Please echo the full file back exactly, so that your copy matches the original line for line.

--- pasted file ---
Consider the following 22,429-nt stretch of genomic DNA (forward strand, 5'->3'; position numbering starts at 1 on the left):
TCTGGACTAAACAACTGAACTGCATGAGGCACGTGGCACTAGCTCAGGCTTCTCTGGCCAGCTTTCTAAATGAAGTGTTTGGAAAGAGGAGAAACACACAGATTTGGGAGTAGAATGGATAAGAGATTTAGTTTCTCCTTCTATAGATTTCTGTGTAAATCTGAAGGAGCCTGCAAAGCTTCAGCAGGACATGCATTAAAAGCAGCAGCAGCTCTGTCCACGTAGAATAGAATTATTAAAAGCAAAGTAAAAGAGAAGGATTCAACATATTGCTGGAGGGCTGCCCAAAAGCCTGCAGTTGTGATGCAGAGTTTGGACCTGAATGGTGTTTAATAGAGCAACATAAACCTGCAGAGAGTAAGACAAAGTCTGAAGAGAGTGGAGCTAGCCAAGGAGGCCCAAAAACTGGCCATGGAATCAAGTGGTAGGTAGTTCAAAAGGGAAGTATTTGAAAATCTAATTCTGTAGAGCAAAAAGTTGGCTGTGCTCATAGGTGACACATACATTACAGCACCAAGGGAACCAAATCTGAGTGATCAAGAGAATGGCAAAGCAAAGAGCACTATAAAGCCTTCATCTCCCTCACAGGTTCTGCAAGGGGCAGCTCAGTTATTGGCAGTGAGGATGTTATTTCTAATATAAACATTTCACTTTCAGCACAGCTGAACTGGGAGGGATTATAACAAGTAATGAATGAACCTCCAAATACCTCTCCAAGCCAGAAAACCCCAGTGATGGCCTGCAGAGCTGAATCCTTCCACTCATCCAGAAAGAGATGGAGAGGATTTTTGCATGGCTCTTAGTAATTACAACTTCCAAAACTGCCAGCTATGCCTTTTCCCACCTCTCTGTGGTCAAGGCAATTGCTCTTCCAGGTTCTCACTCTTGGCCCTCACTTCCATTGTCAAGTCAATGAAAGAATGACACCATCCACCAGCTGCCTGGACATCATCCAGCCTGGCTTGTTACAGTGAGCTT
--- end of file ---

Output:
Consider the following 22,429-nt stretch of genomic DNA (forward strand, 5'->3'; position numbering starts at 1 on the left):
TCTGGACTAAACAACTGAACTGCATGAGGCACGTGGCACTAGCTCAGGCTTCTCTGGCCAGCTTTCTAAATGAAGTGTTTGGAAAGAGGAGAAACACACAGATTTGGGAGTAGAATGGATAAGAGATTTAGTTTCTCCTTCTATAGATTTCTGTGTAAATCTGAAGGAGCCTGCAAAGCTTCAGCAGGACATGCATTAAAAGCAGCAGCAGCTCTGTCCACGTAGAATAGAATTATTAAAAGCAAAGTAAAAGAGAAGGATTCAACATATTGCTGGAGGGCTGCCCAAAAGCCTGCAGTTGTGATGCAGAGTTTGGACCTGAATGGTGTTTAATAGAGCAACATAAACCTGCAGAGAGTAAGACAAAGTCTGAAGAGAGTGGAGCTAGCCAAGGAGGCCCAAAAACTGGCCATGGAATCAAGTGGTAGGTAGTTCAAAAGGGAAGTATTTGAAAATCTAATTCTGTAGAGCAAAAAGTTGGCTGTGCTCATAGGTGACACATACATTACAGCACCAAGGGAACCAAATCTGAGTGATCAAGAGAATGGCAAAGCAAAGAGCACTATAAAGCCTTCATCTCCCTCACAGGTTCTGCAAGGGGCAGCTCAGTTATTGGCAGTGAGGATGTTATTTCTAATATAAACATTTCACTTTCAGCACAGCTGAACTGGGAGGGATTATAACAAGTAATGAATGAACCTCCAAATACCTCTCCAAGCCAGAAAACCCCAGTGATGGCCTGCAGAGCTGAATCCTTCCACTCATCCAGAAAGAGATGGAGAGGATTTTTGCATGGCTCTTAGTAATTACAACTTCCAAAACTGCCAGCTATGCCTTTTCCCACCTCTCTGTGGTCAAGGCAATTGCTCTTCCAGGTTCTCACTCTTGGCCCTCACTTCCATTGTCAAGTCAATGAAAGAATGACACCATCCACCAGCTGCCTGGACATCATCCAGCCTGGCTTGTTACAGTGAGCTT